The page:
photo: Anna via flickr.
If there's one thing that continues to stand out to me in the politics of climate change is the yawning chasm between what scientists say is needed in terms of emissions reductions to prevent catastrophic climate change and what politicians are proposing. Finally though, scientists are speaking up; 20 of the United States' leading climate and environmental scientists have written an open letter to President Obama and Congress highlighting the gap between what science says is necessary and what politics deems feasible. The full letter is available from The Woods Hole Research Center, but here's the gist of it:Waxman-Markey is Just a Small First Step
Waxman-Markey can only be viewed as first step, and must be enacted this year. However, the bill needs to be strengthened wherever possible (and certainly not weakened). Furthermore, the President must show personal leadership to "lead the American public into recognition of the scale of climate disruption so that the US will embrace still stronger policies to do what we know from scientific investigation is necessary to prevent disastrous climate alteration."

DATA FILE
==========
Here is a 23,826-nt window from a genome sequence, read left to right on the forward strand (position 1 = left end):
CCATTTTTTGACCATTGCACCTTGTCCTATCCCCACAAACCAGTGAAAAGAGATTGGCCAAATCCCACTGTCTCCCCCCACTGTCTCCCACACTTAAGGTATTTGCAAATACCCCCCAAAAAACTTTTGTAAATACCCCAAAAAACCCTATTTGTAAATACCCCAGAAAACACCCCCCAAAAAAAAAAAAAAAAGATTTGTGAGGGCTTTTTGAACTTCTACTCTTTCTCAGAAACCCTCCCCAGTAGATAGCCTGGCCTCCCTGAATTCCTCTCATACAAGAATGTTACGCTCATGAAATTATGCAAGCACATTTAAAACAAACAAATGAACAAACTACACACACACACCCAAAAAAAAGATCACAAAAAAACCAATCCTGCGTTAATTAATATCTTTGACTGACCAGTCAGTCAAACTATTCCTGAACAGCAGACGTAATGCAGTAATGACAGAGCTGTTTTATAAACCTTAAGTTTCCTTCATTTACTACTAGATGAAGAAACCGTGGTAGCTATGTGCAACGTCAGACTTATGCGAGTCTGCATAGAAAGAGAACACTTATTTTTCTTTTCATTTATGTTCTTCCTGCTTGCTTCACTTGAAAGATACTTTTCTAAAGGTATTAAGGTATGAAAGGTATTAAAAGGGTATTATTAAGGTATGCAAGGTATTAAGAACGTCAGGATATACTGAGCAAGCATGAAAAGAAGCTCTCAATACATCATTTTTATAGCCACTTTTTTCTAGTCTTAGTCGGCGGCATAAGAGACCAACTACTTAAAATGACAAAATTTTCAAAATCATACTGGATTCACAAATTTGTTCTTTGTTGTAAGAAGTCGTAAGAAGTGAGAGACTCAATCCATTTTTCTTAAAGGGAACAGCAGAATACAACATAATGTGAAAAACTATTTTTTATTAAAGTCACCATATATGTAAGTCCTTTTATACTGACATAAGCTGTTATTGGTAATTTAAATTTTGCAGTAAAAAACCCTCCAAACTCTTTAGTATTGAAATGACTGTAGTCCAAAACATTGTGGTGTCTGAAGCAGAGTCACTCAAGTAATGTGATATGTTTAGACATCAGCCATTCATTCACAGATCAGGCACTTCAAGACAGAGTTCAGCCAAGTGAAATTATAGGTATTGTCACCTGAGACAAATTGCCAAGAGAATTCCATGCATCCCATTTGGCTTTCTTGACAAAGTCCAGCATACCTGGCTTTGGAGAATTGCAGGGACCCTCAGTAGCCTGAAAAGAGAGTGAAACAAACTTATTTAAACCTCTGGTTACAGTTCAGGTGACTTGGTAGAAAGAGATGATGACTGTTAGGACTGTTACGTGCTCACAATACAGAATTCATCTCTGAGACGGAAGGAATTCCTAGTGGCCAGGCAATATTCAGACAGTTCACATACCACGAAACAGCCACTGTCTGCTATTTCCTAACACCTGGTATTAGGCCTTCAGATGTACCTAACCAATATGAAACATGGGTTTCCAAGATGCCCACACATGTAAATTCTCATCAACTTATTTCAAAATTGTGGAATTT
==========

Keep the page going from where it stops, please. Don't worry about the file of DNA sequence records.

450ppm is Not Enough to Prevent "Ruinous Climate Change"
The scientists also expressed that the international political consensus that constraining atmospheric carbon dioxide concentrations of 450ppm is adequate, is far from that. Without going so far as James Hansen, Bill McKibben and others in specifically saying that we really should be reducing CO2 levels to 350ppm, the scientists urged stronger action on the part of the United States:
We and many other are of the view that these objectives [holding CO2 to 450ppm] are inadequate to sustain the integrity of global climate and to hold the risk of ruinous climatic change to an acceptably low level. United State policy must provide a fully satisfactory US contribution to global greenhouse gas reductions that move beyond these inadequate international limits.
Signing the letter: Dean Abrahamson, Univ. of Minnesota; Robert Costanza, Univ. of Vermont; Peter Gleick, Pacific Institute; Richard Houghton, The Woods Hole Research Center; Ralph Keeling, Scripps Institution of Oceanography; Donald Kennedy, Stanford Univ.; Thomas Lovejoy, Heinz Center for Science, Economics & the Environment; Michael MacCracken, Climate Institute; Michael Mann, Pennsylvania State Univ.; Michael McElroy, Harvard; Steve Running, Univ. of Montana; William Schlesinger, Cary Institute of Ecosystem Studies; Stephen Schneider, Stanford University; Richard Somerville, Scripss Institution of Oceanography; James Gustave Speth, Yale University; Lonnie Thompson, Ohio State University; Warren Washington, National Center for Atmospheric Research; Richard Williams, The Woods Hole Research Center; Timothy Worth, The United Nations Foundation; George Woodwell, The Woods Hole Research Institution.
Global Climate Change
Worst-Case IPCC Climate Change Trajectories Are Being Realized
The State of Climate Change Science & Policy: Copenhagen Climate Congress Releases Synthesis Report
Revised Climate Bill Cuts Big Biz a Break